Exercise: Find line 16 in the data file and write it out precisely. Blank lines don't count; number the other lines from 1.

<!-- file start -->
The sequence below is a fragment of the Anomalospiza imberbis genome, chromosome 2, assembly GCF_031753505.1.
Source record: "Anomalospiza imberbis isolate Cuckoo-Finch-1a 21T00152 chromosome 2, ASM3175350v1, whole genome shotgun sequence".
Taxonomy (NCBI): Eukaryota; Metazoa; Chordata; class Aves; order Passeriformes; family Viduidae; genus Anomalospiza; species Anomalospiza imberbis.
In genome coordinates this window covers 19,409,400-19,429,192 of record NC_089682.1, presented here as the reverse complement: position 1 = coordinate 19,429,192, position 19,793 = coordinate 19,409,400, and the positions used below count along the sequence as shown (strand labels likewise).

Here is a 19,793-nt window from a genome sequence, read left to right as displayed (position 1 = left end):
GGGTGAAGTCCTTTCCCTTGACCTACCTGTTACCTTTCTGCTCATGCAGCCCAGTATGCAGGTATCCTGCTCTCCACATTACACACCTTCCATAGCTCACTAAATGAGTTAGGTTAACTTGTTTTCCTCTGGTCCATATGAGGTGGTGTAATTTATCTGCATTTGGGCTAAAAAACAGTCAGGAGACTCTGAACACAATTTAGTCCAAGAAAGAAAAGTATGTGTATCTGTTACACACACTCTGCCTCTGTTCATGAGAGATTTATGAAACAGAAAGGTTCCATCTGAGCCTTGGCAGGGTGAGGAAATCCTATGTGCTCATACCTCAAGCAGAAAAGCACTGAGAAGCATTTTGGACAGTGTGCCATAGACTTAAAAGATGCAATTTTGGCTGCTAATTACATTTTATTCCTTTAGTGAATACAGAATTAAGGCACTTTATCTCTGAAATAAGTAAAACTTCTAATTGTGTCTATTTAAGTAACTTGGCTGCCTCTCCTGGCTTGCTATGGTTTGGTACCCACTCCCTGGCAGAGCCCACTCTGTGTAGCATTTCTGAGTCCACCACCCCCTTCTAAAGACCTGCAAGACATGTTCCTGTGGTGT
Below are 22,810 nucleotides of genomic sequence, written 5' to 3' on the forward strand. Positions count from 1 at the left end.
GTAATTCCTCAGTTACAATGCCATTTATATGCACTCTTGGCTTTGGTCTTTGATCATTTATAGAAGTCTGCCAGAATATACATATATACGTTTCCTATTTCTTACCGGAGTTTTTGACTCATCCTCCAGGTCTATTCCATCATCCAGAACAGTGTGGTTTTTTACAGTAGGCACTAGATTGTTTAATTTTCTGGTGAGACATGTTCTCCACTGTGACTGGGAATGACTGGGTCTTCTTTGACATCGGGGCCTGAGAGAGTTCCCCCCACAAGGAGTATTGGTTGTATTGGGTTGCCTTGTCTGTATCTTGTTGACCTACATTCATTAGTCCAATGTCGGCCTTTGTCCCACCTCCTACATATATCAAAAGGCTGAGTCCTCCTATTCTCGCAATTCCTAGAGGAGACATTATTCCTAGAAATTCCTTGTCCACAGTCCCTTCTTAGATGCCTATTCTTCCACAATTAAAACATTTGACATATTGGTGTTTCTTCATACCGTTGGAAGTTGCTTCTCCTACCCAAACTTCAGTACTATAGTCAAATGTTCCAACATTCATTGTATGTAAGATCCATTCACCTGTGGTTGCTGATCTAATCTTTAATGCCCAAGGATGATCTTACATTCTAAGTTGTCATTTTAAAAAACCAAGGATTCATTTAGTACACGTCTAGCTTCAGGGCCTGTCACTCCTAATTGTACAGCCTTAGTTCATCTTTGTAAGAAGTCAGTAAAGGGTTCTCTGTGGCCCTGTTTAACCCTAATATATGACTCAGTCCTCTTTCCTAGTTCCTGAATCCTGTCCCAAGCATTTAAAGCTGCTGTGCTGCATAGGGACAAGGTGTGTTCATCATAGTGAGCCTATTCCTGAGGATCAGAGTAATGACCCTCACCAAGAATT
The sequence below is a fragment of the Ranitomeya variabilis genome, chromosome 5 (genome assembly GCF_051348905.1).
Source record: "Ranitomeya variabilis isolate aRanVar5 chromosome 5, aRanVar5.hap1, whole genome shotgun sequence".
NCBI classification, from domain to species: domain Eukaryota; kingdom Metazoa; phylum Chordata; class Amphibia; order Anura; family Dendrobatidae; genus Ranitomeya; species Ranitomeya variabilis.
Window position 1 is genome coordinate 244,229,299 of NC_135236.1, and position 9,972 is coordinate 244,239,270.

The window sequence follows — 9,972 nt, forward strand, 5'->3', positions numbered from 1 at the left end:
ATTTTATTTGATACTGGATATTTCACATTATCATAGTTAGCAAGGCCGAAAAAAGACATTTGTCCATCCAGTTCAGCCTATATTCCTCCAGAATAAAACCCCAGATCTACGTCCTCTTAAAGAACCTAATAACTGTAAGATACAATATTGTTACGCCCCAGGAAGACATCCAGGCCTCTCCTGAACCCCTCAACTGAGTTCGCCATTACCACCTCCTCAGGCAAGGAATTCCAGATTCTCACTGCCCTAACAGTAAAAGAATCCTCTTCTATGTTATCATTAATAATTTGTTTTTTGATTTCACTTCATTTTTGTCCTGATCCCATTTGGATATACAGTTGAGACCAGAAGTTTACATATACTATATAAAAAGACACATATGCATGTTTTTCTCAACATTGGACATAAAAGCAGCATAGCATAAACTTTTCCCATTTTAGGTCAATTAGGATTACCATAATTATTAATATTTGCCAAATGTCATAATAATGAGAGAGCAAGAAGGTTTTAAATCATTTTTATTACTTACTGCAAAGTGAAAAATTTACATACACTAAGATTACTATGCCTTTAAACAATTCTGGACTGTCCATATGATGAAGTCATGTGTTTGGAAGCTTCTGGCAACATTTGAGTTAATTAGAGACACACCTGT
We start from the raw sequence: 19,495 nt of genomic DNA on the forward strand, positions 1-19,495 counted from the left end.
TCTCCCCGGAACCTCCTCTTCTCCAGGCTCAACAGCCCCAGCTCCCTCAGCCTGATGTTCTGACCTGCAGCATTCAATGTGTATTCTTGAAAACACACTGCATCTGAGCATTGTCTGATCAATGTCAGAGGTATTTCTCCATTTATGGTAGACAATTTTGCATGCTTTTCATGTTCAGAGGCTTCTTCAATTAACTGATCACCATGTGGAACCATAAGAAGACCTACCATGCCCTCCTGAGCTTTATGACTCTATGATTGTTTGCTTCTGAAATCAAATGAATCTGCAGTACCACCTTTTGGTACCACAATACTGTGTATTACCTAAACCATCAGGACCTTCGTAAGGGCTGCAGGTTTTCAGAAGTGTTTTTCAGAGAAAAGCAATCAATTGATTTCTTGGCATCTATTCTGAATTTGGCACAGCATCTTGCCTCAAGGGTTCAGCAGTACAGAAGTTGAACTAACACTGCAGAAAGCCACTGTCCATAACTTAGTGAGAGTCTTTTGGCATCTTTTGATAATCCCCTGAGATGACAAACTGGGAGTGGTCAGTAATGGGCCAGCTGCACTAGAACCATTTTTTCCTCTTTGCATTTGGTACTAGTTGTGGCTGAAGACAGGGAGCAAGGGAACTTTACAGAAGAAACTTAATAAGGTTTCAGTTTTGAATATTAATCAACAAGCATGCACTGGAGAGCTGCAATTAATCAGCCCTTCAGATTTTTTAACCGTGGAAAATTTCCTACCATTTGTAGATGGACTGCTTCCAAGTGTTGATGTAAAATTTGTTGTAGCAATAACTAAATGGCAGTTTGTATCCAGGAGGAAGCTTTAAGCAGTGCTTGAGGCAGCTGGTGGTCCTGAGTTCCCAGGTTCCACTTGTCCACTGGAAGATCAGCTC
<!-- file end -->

TCTCCCCGGAACCTCCTCTTCTCCAGGCTCAACAGCCCCAGCTCCCTCAGCCTGATGTTCTGACCTGCAGCATTCAATGTGTATTCTTGAAAACACACTGCATCTGAGCATTGTCTGATCAATGTCAGAGGTATTTCTCCATTTATGGTAGACAATTTTGCATGCTTTTCATGTTCAGAGGCTTCTTCAATTAACTGATCACCATGTGGAACCATAAGAAGACCTACCATGCCCTCCTGAGCTTTATGACTCTATGATTGTTTGCTTCTGAAATCAAATGAATCTGCAGTACCACCTTTTGGTACCACAATACTGTGTATTACCTAAACCATCAGGACCTTCGTAAGGGCTGCAGGTTTTCAGAAGTGTTTTTCAGAGAAAAGCAATCAATTGATTTCTTGGCATCTATTCTGAATTTGGCACAGCATCTTGCCTCAAGGGTTCAGCAGTACAGAAGTTGAACTAACACTGCAGAAAGCCACTGTCCATAACTTAGTGAGAGTCTTTTGGCATCTTTTGATAATCCCCTGAGATGACAAACTGGGAGTGGTCAGTAATGGGCCAGCTGCACTAGAACCATTTTTTCCTCTTTGCATTTGGTACTAGTTGTGGCTGAAGACAGGGAGCAAGGGAACTTTACAGAAGAAACTTAATAAGGTTTCAGTTTTGAATATTAATCAACAAGCATGCACTGGAGAGCTGCAATTAATCAGCCCTTCAGATTTTTTAACCGTGGAAAATTTCCTACCATTTGTAGATGGACTGCTTCCAAGTGTTGATGTAAAATTTGTTGTAGCAATAACTAAATGGCAGTTTGTATCCAGGAGGAAGCTTTAAGCAGTGCTTGAGGCAGCTGGTGGTCCTGAGTTCCCAGGTTCCACTTGTCCACTGGAAGATCAGCTC